• Project integration. The implementing partner must fully buy-in to the value of partnering with the local organization during the transition process. For the transition to be effective, the project team must consider the goals of the transition to be core to the scope of their existing work with USAID, not a standalone initiative. Furthermore, the implementing partner must continuously seek ways to leverage its ongoing programming to facilitate the local organization’s learning and development. USAID can contribute to this effort by working closely with the implementing partner and the local organization to clarify each role as the transition effort evolves. Additionally, the implementing partner may be incentivized to seek additional ways to support the local organizations if indicators related to the transition process are built into their monitoring, evaluation, and learning framework.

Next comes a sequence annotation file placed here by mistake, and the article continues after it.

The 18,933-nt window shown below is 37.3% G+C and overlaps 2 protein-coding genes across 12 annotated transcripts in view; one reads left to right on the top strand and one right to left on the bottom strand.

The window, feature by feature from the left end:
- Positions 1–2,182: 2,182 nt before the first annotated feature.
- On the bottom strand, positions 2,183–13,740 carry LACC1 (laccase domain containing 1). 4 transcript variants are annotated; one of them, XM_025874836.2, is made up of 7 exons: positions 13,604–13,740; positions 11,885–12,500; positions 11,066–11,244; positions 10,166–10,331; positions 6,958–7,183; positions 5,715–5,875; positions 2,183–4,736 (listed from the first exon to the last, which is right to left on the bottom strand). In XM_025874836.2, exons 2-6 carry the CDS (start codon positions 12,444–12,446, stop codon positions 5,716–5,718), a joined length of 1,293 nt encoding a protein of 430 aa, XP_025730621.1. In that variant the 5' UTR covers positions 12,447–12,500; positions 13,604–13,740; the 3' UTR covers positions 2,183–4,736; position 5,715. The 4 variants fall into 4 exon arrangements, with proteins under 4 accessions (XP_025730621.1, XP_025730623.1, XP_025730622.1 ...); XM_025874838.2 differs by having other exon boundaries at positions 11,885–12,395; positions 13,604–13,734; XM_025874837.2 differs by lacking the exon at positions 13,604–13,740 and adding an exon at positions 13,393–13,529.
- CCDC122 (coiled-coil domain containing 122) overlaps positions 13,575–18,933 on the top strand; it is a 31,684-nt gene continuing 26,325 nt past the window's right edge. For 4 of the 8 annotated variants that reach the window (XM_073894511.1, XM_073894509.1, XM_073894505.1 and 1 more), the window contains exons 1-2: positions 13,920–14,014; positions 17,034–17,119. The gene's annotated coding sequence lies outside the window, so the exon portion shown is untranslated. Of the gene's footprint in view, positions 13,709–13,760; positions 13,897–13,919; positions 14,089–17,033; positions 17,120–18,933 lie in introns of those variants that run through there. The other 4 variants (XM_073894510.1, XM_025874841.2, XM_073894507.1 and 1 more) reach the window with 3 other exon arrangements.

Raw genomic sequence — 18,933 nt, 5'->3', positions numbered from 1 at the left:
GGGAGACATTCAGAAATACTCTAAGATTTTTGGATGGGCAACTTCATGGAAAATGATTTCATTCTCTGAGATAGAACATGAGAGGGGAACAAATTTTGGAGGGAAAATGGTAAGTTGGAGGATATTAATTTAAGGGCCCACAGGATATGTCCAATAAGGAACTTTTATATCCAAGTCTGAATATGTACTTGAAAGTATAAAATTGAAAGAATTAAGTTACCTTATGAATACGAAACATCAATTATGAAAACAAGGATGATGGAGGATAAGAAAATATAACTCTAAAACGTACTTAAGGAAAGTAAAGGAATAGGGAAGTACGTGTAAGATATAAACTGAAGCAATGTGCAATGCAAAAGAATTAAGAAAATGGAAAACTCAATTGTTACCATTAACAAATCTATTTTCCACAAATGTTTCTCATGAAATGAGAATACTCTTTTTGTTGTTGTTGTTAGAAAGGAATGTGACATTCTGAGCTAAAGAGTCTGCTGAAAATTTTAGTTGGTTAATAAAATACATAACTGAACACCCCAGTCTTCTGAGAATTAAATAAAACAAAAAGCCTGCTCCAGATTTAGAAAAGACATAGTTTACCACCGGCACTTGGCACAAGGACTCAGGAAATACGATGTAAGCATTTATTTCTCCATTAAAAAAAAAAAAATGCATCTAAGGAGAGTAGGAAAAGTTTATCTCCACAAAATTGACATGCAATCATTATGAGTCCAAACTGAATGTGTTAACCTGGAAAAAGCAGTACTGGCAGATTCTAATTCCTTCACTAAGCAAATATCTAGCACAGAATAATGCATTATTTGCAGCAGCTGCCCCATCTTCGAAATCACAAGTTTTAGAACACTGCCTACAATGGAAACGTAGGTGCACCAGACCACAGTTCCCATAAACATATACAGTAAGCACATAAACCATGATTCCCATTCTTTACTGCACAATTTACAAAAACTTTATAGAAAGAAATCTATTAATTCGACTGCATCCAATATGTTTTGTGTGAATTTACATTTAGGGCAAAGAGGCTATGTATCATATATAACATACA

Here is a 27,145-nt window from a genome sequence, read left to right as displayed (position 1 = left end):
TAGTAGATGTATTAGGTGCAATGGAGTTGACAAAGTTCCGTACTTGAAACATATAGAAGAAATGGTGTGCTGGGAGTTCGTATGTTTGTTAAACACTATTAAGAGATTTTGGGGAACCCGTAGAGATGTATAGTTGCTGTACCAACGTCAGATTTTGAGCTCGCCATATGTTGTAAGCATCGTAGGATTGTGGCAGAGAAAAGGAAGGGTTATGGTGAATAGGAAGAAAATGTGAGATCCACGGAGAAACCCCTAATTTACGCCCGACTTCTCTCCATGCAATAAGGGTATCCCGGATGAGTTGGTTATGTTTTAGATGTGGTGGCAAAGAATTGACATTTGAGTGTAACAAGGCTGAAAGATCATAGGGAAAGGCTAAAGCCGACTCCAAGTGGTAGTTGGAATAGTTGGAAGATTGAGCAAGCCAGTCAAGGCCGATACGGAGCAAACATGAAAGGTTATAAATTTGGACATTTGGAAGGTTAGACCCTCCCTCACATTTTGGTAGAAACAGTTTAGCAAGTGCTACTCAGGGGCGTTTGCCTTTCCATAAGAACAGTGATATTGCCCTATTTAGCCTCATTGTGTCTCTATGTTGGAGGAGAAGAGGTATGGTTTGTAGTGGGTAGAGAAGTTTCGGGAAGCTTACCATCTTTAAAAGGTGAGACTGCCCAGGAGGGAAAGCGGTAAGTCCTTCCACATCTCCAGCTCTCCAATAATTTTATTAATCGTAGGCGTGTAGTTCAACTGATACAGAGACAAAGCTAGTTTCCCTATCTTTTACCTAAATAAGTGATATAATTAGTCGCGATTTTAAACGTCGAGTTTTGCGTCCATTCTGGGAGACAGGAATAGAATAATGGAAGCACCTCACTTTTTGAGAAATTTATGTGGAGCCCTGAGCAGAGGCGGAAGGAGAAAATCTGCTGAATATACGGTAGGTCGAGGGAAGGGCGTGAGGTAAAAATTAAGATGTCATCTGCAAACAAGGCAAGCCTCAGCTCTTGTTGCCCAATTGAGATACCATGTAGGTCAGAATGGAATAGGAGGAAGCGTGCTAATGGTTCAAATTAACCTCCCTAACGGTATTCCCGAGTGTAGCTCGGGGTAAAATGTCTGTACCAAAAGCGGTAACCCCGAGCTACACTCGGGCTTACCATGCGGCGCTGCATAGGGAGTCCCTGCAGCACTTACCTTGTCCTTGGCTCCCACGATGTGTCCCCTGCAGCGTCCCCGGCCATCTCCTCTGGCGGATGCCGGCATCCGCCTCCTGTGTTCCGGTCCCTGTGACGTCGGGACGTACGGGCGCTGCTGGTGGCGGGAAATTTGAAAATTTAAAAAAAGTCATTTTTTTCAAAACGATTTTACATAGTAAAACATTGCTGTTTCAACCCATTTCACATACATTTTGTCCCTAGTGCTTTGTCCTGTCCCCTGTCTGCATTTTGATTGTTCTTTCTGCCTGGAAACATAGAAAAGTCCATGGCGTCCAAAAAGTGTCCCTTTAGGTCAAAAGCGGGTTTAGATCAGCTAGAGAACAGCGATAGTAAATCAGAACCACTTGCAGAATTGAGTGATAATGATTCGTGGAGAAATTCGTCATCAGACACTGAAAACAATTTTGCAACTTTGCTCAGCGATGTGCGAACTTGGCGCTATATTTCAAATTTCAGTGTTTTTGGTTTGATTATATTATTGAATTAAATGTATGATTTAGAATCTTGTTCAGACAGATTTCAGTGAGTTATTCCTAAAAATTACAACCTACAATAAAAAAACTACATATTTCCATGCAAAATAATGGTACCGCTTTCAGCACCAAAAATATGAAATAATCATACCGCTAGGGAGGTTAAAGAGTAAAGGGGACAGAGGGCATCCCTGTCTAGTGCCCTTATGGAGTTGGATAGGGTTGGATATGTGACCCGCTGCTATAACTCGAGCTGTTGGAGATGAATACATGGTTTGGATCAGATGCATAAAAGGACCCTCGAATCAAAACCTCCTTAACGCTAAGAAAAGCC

• Designing and managing the transition entails unique skills. Recognizing that support to a transition process adds a layer of complexity and new activities to ongoing projects, assigning or contracting a transition manager role is helpful. USAID should also consider highlighting implementing partners that have gained significant experience developing the capacity of local organizations to themselves become implementing partners, recognizing them as champions of local ownership and as role models, as they may be available to provide guidance or technical assistance to other implementing partners and local organizations embarking on this process.